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Monday, May 03, 2004

On the Feds and Steroids: Doug Pappas at Business of Baseball has a detailed look at the seizure by federal agentsof the drug test samples from 1400 major league baseball players.

Pappas blames the federal agents for choosing to "trample on the privacy concerns" of Major League Baseball and its players. As has been stated by many, though, the seizure was perfectly legal under the 4th Amendment. There are clear ties between this lab and the Balco investigation. As a result, the government is legally justified in seizing these samples in hopes of finding evidence for its case against Balco and Victor Conte.

The real question is what will be done with this information. The government has no interest, and indeed maybe no right, to reveal what is discovered. Seizing incriminating evidence is one thing, but exposing it is another. THG was not an illegal drug when these tests were conducted. As a result, I cannot see any criminal charges coming against any players on the basis of these drug tests. What the tests could be used for, though, is to prove perjury against any players that testified in front of the grand jury. As I wrote last month on Only Baseball Matters, one can commit perjury even if he has not been or will not be charged with any offense.

How will this affect the relationship between the league and the union in regards to drug testing?

    Ultimately, it could be MLB's response to any released drug tests that determines whether or not the league and the union can work together to formulate a drug plan. If positive tests are released, MLB will be under enormous public pressure to sanction the players involved, either for committing perjury or for taking drugs. It should be remembered, though, that THG was not banned by baseball until early last year, right about the time these samples were taken. Any suspension for "drug use" could be viewed by the players association as a violation of good faith by baseball, and any suspension for "perjury" may be viewed as a facade. Thus, any action baseball takes could be met by swift condemnation by the players association, which could prevent any meaningful agreement on the drug issue.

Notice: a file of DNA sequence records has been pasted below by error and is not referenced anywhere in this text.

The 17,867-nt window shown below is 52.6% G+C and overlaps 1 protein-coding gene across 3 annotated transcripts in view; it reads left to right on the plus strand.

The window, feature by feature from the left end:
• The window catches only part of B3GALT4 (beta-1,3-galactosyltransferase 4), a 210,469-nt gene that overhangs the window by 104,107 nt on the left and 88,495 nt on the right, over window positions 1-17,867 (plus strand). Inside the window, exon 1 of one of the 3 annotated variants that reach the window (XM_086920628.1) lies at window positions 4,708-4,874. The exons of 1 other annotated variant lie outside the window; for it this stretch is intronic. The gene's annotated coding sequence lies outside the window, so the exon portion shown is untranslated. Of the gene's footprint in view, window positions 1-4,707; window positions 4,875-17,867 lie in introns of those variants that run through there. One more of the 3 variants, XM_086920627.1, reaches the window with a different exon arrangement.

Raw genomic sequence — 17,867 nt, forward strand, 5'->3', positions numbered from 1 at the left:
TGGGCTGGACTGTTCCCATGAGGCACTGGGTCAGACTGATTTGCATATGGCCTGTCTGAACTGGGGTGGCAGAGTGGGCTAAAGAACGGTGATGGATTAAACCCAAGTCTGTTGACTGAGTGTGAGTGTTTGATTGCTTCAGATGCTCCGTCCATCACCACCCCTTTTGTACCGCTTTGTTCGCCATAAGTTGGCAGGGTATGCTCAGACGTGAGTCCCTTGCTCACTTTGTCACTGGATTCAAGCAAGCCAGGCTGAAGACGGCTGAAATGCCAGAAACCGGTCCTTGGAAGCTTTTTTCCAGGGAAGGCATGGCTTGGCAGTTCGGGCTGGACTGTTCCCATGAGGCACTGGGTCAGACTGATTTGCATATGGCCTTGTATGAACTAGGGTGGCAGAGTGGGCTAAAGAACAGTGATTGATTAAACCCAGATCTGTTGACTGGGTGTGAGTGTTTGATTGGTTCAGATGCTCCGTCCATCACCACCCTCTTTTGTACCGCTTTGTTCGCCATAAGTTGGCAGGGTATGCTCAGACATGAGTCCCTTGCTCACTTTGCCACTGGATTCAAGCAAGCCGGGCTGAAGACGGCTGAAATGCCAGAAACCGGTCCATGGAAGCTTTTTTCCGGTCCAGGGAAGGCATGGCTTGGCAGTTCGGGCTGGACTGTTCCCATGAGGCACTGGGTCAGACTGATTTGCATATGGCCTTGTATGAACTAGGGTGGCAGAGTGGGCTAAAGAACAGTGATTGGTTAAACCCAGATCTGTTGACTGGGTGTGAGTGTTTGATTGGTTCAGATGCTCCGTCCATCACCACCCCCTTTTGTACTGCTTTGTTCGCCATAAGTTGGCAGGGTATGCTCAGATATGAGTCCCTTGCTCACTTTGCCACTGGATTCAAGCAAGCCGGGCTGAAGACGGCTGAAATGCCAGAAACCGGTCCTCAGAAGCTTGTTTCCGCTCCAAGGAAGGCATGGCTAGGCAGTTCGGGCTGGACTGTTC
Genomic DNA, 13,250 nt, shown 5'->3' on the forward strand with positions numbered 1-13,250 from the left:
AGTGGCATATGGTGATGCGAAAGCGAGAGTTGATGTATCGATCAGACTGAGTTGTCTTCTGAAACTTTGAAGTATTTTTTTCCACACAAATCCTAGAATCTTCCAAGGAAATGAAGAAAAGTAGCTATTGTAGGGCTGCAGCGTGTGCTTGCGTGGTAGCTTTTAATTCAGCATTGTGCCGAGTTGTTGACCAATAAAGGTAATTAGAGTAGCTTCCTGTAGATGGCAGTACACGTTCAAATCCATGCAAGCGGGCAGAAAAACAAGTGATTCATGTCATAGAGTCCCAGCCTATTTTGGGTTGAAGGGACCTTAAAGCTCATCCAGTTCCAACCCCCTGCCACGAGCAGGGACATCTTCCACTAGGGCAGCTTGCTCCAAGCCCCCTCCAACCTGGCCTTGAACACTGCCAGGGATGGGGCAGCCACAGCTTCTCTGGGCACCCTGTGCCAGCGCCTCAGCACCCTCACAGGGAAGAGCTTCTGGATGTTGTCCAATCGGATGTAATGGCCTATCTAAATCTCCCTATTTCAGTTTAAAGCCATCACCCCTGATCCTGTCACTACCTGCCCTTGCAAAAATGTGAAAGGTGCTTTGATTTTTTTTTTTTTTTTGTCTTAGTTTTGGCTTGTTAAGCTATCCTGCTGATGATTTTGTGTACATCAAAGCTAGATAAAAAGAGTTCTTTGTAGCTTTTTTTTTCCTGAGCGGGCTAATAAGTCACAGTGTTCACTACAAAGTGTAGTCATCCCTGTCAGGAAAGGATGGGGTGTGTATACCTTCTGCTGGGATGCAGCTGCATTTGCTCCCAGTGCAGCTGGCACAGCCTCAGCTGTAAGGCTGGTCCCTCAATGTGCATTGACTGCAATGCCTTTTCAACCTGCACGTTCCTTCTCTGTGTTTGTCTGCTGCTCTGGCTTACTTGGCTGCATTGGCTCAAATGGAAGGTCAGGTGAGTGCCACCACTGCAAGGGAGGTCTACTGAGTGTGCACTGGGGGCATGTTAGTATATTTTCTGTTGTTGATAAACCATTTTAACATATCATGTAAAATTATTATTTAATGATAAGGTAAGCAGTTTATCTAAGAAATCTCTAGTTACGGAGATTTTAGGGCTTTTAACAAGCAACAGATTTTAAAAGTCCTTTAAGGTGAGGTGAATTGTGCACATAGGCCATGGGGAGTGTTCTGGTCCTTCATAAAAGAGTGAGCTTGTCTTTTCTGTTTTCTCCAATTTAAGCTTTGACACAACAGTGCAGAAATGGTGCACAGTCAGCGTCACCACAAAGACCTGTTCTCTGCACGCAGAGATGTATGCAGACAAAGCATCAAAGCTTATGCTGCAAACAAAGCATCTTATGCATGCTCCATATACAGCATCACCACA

So far, the league has been standing by the players and attempting to protect them at all costs. This bodes well for future agreements, even if all of the samples may not have been destroyed on schedule. The players and the owners both have an interest in keeping the stars on the field, and both sides know this. Expect a new agreement to be reached for testing, but one that strictly limits the storage of the samples. The samplwillil most likely be kept only long enough for a re-test and confirmation before being destroyed. Only by doing this can baseball avoid situations such as these, where it is a pawn in a much-larger government investigation.


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